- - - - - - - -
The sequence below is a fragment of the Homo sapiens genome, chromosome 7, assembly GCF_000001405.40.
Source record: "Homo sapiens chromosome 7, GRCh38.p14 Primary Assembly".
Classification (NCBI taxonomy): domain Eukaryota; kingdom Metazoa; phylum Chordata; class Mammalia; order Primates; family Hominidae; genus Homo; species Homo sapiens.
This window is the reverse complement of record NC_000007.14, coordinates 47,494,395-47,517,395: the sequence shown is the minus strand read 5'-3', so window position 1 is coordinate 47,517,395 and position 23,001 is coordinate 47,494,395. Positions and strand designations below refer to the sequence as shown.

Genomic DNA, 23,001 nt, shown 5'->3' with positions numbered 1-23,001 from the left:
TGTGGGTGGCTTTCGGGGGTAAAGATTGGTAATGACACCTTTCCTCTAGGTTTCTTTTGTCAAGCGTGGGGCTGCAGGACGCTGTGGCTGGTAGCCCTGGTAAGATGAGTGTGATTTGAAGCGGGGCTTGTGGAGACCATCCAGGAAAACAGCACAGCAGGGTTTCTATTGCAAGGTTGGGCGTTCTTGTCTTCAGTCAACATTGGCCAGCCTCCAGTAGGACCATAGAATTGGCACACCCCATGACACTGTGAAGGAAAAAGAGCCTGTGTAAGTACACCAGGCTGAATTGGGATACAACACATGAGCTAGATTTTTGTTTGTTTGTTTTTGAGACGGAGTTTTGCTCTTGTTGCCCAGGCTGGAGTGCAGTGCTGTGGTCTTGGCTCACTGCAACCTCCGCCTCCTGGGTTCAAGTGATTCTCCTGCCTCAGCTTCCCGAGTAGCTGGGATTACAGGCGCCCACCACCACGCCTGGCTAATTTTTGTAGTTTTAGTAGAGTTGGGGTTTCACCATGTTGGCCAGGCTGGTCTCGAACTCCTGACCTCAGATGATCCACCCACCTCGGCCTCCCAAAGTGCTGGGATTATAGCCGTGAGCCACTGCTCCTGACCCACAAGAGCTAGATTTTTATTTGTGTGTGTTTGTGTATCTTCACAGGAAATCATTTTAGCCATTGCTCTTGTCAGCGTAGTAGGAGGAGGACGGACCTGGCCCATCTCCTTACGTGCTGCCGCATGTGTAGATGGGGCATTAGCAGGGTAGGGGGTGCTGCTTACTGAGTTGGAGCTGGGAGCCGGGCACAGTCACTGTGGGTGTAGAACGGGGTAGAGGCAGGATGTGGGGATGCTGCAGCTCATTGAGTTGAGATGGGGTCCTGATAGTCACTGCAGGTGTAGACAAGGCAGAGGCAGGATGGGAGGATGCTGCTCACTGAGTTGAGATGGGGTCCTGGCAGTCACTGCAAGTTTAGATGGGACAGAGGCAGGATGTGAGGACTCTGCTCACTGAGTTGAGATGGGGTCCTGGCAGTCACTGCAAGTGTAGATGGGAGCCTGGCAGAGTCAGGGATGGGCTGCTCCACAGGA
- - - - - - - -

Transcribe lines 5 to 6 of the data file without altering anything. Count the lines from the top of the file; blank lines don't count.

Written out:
Genomic DNA, 23,001 nt, shown 5'->3' with positions numbered 1-23,001 from the left:
TGTGGGTGGCTTTCGGGGGTAAAGATTGGTAATGACACCTTTCCTCTAGGTTTCTTTTGTCAAGCGTGGGGCTGCAGGACGCTGTGGCTGGTAGCCCTGGTAAGATGAGTGTGATTTGAAGCGGGGCTTGTGGAGACCATCCAGGAAAACAGCACAGCAGGGTTTCTATTGCAAGGTTGGGCGTTCTTGTCTTCAGTCAACATTGGCCAGCCTCCAGTAGGACCATAGAATTGGCACACCCCATGACACTGTGAAGGAAAAAGAGCCTGTGTAAGTACACCAGGCTGAATTGGGATACAACACATGAGCTAGATTTTTGTTTGTTTGTTTTTGAGACGGAGTTTTGCTCTTGTTGCCCAGGCTGGAGTGCAGTGCTGTGGTCTTGGCTCACTGCAACCTCCGCCTCCTGGGTTCAAGTGATTCTCCTGCCTCAGCTTCCCGAGTAGCTGGGATTACAGGCGCCCACCACCACGCCTGGCTAATTTTTGTAGTTTTAGTAGAGTTGGGGTTTCACCATGTTGGCCAGGCTGGTCTCGAACTCCTGACCTCAGATGATCCACCCACCTCGGCCTCCCAAAGTGCTGGGATTATAGCCGTGAGCCACTGCTCCTGACCCACAAGAGCTAGATTTTTATTTGTGTGTGTTTGTGTATCTTCACAGGAAATCATTTTAGCCATTGCTCTTGTCAGCGTAGTAGGAGGAGGACGGACCTGGCCCATCTCCTTACGTGCTGCCGCATGTGTAGATGGGGCATTAGCAGGGTAGGGGGTGCTGCTTACTGAGTTGGAGCTGGGAGCCGGGCACAGTCACTGTGGGTGTAGAACGGGGTAGAGGCAGGATGTGGGGATGCTGCAGCTCATTGAGTTGAGATGGGGTCCTGATAGTCACTGCAGGTGTAGACAAGGCAGAGGCAGGATGGGAGGATGCTGCTCACTGAGTTGAGATGGGGTCCTGGCAGTCACTGCAAGTTTAGATGGGACAGAGGCAGGATGTGAGGACTCTGCTCACTGAGTTGAGATGGGGTCCTGGCAGTCACTGCAAGTGTAGATGGGAGCCTGGCAGAGTCAGGGATGGGCTGCTCCACAGGA